What sin does Baudelaire consider worse than other sins in "The Flowers of Evil: To the Reader"?

Expert Answers

An illustration of the letter 'A' in a speech bubbles

According to Baudelaire, the worst sin is Ennui, or boredom.

In “To the Reader” Baudelaire does not paint a happy portrait of human nature.  We are all headed straight to Hell, and get closer and closer every day.  Yet Baudelaire chooses an interesting sin for the worst one.  He comments on rape, arson, murder, and other sins, and then says there is another more terrible than the rest.

There is one more ugly, more wicked, more filthy!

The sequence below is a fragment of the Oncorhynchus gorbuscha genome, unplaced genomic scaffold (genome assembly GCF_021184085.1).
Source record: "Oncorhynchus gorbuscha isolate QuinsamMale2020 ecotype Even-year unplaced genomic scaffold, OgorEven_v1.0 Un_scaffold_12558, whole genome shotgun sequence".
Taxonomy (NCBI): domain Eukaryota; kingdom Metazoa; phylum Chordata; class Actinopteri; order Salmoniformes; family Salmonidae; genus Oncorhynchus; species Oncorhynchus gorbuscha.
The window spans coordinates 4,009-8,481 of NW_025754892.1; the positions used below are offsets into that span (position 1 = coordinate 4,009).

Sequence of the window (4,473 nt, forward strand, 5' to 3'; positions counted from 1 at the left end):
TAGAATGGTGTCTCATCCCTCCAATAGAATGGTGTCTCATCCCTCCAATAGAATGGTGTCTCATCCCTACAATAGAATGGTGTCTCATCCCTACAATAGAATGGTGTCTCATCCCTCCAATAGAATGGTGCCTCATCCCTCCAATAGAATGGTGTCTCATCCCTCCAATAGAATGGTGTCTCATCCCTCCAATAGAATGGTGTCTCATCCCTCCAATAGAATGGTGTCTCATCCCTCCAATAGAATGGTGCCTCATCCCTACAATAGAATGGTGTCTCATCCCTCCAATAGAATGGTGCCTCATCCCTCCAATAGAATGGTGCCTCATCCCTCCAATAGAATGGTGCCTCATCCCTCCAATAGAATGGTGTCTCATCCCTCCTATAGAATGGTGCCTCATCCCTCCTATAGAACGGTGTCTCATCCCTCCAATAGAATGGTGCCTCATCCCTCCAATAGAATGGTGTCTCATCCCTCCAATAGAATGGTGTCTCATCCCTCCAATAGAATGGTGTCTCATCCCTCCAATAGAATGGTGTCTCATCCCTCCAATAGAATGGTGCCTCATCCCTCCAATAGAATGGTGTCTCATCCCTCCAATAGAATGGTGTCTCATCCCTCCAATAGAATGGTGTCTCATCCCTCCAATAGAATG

Although he makes neither great gestures nor great cries, 
He would willingly make of the earth a shambles 
And, in a yawn, swallow the world

This sin is Ennui, which he capitalizes.  Ennui means extreme boredom.  Why is this such a terrible sin?  Well, when you are bored it leads you to commit other sins.  In other words, idle hands are the Devil’s playthings.  When we commit the sin of boredom, it leads us to commit other sins.

Described as a "refined monster," Ennui is a uniquely human trait.  Animals do not usually get bored.  Humans get bored, and this is why humans are such trouble makers.  Our boredom brings other sins.

See eNotes Ad-Free

Start your 48-hour free trial to get access to more than 30,000 additional guides and more than 350,000 Homework Help questions answered by our experts.

Get 48 Hours Free Access
Approved by eNotes Editorial Team